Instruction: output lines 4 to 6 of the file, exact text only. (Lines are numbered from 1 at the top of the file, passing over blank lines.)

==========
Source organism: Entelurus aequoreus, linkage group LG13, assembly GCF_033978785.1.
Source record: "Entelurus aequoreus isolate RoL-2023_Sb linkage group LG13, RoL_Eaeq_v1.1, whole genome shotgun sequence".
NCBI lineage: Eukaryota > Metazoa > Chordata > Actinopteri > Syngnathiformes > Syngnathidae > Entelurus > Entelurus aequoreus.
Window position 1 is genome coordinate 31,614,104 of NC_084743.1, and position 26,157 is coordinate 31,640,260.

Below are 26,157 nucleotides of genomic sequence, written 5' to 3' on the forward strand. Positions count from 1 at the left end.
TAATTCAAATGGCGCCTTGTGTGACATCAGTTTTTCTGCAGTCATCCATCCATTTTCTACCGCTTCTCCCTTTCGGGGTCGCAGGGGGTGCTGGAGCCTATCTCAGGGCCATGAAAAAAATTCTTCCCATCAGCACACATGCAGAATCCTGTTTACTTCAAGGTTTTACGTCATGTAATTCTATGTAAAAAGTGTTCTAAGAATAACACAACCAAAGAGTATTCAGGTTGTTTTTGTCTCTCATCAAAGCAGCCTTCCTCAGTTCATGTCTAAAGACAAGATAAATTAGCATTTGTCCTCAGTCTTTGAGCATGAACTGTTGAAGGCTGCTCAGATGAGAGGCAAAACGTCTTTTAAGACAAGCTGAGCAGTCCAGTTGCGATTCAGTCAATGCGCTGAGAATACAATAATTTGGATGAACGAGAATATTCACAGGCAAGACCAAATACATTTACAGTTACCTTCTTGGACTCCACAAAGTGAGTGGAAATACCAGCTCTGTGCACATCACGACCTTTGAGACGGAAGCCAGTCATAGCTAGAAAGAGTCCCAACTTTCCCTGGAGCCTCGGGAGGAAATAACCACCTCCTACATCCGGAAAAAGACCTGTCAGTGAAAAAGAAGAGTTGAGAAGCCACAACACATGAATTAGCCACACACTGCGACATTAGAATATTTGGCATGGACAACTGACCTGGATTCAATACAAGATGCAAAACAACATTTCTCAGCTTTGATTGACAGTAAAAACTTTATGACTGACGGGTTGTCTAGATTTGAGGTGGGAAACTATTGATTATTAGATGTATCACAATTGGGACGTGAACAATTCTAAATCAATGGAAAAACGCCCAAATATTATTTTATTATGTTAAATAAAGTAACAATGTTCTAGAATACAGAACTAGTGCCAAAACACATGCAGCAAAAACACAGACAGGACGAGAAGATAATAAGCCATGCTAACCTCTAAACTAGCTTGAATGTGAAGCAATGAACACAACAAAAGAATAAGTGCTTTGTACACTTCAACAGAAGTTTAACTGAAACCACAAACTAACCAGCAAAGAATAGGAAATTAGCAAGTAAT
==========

Window position 1 is genome coordinate 31,614,104 of NC_084743.1, and position 26,157 is coordinate 31,640,260.

Below are 26,157 nucleotides of genomic sequence, written 5' to 3' on the forward strand. Positions count from 1 at the left end.
TAATTCAAATGGCGCCTTGTGTGACATCAGTTTTTCTGCAGTCATCCATCCATTTTCTACCGCTTCTCCCTTTCGGGGTCGCAGGGGGTGCTGGAGCCTATCTCAGGGCCATGAAAAAAATTCTTCCCATCAGCACACATGCAGAATCCTGTTTACTTCAAGGTTTTACGTCATGTAATTCTATGTAAAAAGTGTTCTAAGAATAACACAACCAAAGAGTATTCAGGTTGTTTTTGTCTCTCATCAAAGCAGCCTTCCTCAGTTCATGTCTAAAGACAAGATAAATTAGCATTTGTCCTCAGTCTTTGAGCATGAACTGTTGAAGGCTGCTCAGATGAGAGGCAAAACGTCTTTTAAGACAAGCTGAGCAGTCCAGTTGCGATTCAGTCAATGCGCTGAGAATACAATAATTTGGATGAACGAGAATATTCACAGGCAAGACCAAATACATTTACAGTTACCTTCTTGGACTCCACAAAGTGAGTGGAAATACCAGCTCTGTGCACATCACGACCTTTGAGACGGAAGCCAGTCATAGCTAGAAAGAGTCCCAACTTTCCCTGGAGCCTCGGGAGGAAATAACCACCTCCTACATCCGGAAAAAGACCTGTCAGTGAAAAAGAAGAGTTGAGAAGCCACAACACATGAATTAGCCACACACTGCGACATTAGAATATTTGGCATGGACAACTGACCTGGATTCAATACAAGATGCAAAACAACATTTCTCAGCTTTGATTGACAGTAAAAACTTTATGACTGACGGGTTGTCTAGATTTGAGGTGGGAAACTATTGATTATTAGATGTATCACAATTGGGACGTGAACAATTCTAAATCAATGGAAAAACGCCCAAATATTATTTTATTATGTTAAATAAAGTAACAATGTTCTAGAATACAGAACTAGTGCCAAAACACATGCAGCAAAAACACAGACAGGACGAGAAGATAATAAGCCATGCTAACCTCTAAACTAGCTTGAATGTGAAGCAATGAACACAACAAAAGAATAAGTGCTTTGTACACTTCAACAGAAGTTTAACTGAAACCACAAACTAACCAGCAAAGAATAGGAAATTAGCAAGTAAT